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Saakashvili blames Russia for anti-govt protests

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Saakashvili blames Russia for anti-govt protests

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There has been a sixth day of anti-government protests in the Georgian capital Tbilisi, with thousands of demonstrators demanding President Mikheil Saakashvili resign.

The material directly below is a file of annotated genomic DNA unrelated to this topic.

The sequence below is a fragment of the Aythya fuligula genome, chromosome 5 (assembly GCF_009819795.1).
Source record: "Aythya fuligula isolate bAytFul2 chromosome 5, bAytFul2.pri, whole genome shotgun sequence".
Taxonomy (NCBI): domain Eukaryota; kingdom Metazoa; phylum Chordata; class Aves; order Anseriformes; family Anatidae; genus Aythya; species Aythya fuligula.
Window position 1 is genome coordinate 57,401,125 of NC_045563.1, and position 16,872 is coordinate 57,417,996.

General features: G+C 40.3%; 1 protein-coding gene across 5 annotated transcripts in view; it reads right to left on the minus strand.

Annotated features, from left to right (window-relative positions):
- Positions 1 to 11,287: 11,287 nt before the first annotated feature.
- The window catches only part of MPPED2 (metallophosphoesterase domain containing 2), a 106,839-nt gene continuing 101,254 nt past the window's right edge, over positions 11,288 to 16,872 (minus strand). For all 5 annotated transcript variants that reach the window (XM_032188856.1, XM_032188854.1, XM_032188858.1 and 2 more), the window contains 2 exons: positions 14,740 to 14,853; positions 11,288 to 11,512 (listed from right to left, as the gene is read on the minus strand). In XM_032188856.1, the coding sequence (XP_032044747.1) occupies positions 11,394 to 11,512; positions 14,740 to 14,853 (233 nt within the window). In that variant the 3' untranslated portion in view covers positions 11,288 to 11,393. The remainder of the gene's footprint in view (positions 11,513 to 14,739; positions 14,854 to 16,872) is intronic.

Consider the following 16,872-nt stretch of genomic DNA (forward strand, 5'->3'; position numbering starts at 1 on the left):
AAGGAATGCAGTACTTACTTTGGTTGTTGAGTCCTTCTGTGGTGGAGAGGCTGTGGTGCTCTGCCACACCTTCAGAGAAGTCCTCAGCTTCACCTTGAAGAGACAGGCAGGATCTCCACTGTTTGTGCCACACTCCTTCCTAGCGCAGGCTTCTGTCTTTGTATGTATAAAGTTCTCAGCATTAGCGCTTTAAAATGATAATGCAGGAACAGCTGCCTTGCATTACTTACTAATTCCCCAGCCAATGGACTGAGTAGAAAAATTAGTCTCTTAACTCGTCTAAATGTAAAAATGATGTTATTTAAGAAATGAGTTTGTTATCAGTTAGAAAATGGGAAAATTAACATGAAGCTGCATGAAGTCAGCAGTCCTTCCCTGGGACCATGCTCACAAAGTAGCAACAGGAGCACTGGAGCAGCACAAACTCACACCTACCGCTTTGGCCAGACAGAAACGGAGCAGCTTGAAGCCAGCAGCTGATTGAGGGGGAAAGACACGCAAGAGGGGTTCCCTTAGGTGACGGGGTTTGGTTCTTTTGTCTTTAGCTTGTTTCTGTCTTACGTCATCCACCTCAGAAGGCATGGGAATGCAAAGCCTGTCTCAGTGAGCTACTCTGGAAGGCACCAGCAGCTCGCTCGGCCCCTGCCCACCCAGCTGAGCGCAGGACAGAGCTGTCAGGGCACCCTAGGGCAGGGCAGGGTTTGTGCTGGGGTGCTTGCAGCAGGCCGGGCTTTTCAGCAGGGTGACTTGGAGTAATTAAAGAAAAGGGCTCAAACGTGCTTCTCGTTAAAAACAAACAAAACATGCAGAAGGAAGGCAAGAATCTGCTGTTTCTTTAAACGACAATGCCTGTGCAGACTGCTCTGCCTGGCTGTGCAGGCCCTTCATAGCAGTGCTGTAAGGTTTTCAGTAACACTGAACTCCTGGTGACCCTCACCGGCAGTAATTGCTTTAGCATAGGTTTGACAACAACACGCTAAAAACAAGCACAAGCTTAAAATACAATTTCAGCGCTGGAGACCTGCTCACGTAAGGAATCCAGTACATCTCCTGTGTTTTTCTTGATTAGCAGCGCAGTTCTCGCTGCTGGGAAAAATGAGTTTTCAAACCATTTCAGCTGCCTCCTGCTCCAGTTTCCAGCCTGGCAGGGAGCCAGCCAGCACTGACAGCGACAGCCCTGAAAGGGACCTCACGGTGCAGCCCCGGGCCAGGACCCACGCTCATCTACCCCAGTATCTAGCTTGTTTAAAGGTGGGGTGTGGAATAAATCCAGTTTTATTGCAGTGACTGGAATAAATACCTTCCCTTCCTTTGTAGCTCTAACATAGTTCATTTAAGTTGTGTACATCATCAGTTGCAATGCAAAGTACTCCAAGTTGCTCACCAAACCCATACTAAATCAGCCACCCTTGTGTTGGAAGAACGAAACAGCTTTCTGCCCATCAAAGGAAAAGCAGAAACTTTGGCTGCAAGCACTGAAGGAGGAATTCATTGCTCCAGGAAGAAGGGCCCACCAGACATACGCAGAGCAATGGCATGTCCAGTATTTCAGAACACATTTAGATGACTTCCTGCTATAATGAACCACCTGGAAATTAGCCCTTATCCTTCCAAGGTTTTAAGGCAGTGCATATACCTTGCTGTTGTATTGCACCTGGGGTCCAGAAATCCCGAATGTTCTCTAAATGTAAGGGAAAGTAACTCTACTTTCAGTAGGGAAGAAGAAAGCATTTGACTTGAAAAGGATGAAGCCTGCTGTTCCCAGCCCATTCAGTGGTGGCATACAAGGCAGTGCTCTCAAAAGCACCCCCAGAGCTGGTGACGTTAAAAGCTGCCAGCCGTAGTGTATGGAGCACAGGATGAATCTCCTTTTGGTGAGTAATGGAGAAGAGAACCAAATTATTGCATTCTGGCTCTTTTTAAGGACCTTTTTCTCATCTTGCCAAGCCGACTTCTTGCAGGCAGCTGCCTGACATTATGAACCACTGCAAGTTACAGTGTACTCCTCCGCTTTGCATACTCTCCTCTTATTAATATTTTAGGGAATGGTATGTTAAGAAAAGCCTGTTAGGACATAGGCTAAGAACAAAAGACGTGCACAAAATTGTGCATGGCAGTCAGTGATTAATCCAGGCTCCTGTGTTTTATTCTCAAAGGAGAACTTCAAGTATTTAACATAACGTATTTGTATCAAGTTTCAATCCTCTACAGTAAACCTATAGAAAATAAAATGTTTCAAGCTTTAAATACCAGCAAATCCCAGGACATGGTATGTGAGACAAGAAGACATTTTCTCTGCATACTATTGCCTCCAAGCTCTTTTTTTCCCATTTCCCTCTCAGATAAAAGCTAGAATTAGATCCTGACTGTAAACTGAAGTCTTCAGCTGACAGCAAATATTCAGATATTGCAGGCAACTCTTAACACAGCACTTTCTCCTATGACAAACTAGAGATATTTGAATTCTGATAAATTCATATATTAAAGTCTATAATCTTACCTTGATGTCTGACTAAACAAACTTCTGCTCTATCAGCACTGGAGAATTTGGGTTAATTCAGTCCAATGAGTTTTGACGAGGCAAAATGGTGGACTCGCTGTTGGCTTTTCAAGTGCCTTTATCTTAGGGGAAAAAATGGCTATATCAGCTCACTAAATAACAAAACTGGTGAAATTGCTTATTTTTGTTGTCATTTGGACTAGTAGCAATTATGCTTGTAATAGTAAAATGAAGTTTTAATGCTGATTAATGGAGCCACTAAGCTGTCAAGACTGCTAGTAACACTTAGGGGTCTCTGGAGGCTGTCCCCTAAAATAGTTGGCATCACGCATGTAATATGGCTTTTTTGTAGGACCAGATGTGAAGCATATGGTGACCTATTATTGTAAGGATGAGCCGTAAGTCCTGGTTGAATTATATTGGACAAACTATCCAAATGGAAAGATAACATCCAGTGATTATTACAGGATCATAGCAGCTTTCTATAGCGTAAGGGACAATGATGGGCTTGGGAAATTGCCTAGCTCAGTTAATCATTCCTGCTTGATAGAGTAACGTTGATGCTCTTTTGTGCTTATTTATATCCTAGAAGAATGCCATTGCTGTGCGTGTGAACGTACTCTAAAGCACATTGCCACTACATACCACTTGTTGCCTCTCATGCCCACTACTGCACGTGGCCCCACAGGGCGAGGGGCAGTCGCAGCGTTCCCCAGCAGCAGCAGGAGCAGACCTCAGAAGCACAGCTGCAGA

They gathered outside the country’s parliament, angry, they say, at Saakashvili’s authoritarian stance on democracy but most of all at the way he handled last year’s war with Russia. At the protest, opposition leader Nino Burjanadze said: “All these people are much more radical than the leaders of the opposition and these people are asking us not to make any step back, because they are sure that the President is the threat to the country’s stability.” The President claimed Russia was behind moves to unseat him – something the opposition dismissed. But Saakashvili said the country would not succumb to outside efforts to foment unrest in Georgia. “Russia thought things here were unstable,” he said. “But Russia can not carry out a full-scale provocation. Recent days have shown that no matter how much money is spent, or whatever they do, Georgia is stable and it is impossible to de-stabilise it.” The President has refused to quit, saying he will see out his second term, due to end in 2013. But the protestors – including some camped outside his office – say they won’t shut up until he has gone.